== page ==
For the last 28 years, before the words “online” and “internet” meant anything to anybody, Washington State University has taught classes remotely — offering a bachelor’s degree to students who would never set foot on campus.

Now, WSU and other schools are sharing ideas about how to teach virtually at a time when the coronavirus pandemic has shuttered every college, university and K-12 school in the state. The disease has forced about 1.5 million Washington college and public school students to stay home where they are trying to earn a degree, pass a class, or keep up with school on their computers.

Educators had little warning that a pandemic would disrupt the 2020 academic year, and they must accomplish a herculean task: Adapting every course to an online format in real time, for students who don’t all have the same level of access, preparedness and technical skills. There’s concern that virtual courses can be a recipe for inequality — research has shown that students who are less well-prepared don’t do as well in an online class.

At the University of Washington, a sampling of students interviewed via email say they’re struggling to keep their attention focused on a screen all day long, and they miss making connections with professors and other students.

Online-learning experts say there are ways to make online learning more effective, and those lessons are just as applicable for teachers in a K12 classroom.

The first step, they say, is to decide what the student should know how to do at the end of the course, then think backward about how to teach it. Teachers and professors should be transparent about how the course is organized, letting students (or their parents) see a detailed syllabus that lays out expectations.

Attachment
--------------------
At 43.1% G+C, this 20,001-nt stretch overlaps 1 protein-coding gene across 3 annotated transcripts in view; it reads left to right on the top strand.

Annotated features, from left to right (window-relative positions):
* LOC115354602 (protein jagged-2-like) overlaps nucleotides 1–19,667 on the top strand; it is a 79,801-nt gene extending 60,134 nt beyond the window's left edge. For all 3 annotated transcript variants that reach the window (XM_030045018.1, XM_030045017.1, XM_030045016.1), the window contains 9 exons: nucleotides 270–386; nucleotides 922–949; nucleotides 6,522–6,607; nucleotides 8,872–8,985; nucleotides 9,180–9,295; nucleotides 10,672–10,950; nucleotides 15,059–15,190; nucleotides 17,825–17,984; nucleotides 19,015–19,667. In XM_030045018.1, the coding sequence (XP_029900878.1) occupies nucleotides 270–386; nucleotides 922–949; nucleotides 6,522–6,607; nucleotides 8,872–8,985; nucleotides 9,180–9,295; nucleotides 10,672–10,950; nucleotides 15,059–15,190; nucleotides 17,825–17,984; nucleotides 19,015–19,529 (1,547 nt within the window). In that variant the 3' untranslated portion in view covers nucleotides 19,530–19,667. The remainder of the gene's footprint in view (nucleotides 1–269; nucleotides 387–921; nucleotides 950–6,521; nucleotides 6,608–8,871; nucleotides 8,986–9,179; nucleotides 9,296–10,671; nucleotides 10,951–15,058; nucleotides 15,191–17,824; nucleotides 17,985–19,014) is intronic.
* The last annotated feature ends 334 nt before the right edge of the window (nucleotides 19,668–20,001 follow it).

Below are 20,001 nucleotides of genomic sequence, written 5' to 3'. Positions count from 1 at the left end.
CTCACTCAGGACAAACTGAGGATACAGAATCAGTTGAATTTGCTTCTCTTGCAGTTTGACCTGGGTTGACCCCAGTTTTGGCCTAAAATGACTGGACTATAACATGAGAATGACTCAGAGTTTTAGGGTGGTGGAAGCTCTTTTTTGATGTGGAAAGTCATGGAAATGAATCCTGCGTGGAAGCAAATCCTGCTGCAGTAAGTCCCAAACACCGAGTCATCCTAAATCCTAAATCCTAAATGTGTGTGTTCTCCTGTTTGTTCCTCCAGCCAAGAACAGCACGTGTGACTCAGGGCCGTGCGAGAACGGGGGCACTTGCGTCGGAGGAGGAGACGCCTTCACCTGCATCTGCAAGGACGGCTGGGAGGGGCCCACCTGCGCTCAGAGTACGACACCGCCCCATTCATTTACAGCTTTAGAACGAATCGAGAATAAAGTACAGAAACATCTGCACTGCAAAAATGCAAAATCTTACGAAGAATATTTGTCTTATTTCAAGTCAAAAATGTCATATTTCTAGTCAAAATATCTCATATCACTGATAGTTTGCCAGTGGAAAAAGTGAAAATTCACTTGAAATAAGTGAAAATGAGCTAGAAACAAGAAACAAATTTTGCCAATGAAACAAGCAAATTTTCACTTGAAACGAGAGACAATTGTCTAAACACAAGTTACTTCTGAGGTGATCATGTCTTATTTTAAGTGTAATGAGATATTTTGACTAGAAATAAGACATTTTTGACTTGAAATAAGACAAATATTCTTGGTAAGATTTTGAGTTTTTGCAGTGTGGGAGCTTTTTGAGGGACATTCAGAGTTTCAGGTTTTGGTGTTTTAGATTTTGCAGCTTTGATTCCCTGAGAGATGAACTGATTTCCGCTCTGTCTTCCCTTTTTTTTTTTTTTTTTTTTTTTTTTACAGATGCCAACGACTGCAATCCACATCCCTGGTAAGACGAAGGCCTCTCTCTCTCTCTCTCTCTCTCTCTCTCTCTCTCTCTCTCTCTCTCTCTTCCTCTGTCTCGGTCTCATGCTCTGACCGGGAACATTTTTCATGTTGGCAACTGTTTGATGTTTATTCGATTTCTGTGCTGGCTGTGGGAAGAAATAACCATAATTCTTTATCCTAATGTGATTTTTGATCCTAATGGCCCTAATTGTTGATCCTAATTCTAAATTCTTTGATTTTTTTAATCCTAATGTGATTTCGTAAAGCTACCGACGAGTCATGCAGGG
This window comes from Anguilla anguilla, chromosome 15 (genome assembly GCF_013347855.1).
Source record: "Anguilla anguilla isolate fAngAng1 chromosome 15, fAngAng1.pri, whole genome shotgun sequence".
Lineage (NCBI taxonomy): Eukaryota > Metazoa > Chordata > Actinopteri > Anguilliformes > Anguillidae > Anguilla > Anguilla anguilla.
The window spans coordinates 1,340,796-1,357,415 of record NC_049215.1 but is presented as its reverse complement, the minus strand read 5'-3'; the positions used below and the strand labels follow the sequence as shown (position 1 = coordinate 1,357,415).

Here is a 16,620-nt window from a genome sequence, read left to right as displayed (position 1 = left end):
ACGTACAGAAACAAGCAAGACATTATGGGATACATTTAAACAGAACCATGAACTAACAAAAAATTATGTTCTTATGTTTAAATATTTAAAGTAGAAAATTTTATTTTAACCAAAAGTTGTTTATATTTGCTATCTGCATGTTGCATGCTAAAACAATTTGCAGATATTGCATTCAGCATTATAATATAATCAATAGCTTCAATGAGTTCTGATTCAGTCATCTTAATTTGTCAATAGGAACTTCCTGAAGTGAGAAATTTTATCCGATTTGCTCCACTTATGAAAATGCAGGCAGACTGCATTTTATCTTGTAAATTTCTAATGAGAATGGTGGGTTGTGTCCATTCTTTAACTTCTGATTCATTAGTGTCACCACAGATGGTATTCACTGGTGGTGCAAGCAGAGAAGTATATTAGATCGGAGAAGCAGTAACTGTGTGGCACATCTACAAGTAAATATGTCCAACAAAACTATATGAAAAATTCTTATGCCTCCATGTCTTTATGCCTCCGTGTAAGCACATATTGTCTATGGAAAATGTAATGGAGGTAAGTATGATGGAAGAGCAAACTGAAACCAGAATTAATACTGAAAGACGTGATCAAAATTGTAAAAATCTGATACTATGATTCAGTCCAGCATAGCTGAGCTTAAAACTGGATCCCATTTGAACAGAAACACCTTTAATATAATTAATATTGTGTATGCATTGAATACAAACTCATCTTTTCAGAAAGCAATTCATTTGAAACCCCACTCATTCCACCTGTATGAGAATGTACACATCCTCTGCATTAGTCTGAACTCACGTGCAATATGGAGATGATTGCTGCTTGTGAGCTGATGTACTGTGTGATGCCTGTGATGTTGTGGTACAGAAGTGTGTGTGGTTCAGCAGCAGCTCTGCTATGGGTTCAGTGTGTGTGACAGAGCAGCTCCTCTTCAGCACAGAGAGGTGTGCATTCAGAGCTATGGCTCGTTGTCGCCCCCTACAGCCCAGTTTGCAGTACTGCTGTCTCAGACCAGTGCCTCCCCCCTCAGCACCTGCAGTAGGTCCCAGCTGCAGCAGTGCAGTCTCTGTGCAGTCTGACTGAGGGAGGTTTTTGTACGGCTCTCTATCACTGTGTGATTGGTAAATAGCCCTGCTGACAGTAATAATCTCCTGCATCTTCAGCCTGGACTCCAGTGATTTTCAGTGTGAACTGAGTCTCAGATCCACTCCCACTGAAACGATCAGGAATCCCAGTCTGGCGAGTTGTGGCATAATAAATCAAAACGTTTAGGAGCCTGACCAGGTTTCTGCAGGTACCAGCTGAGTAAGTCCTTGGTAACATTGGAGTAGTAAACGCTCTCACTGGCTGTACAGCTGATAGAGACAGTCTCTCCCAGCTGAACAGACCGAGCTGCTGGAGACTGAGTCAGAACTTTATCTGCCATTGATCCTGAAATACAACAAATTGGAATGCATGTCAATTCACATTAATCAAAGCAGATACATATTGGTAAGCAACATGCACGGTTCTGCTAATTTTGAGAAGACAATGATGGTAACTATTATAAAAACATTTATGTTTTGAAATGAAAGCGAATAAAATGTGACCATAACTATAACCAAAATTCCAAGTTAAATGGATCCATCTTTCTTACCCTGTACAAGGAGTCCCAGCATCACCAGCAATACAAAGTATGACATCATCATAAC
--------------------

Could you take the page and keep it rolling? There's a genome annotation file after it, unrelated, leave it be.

It’s vital to build good relationships online, so students get to know that the teacher or faculty member on their computer screen cares about them and their education. And educators and students alike say it’s important to be empathetic toward one another as everyone tries to navigate an overwhelming situation.

Typically, it takes three months or more to develop an online course, said David Cillay, chancellor of WSU Global Campus, the school’s distance-learning branch with an enrollment of 3,400 students. The work includes developing an instructional blueprint that guides what students should be able to do, understand and create by the end of the class.

But no one has three months to develop a course. So the first step, simply, is to relax, said Global Campus accounting professor Jason Porter.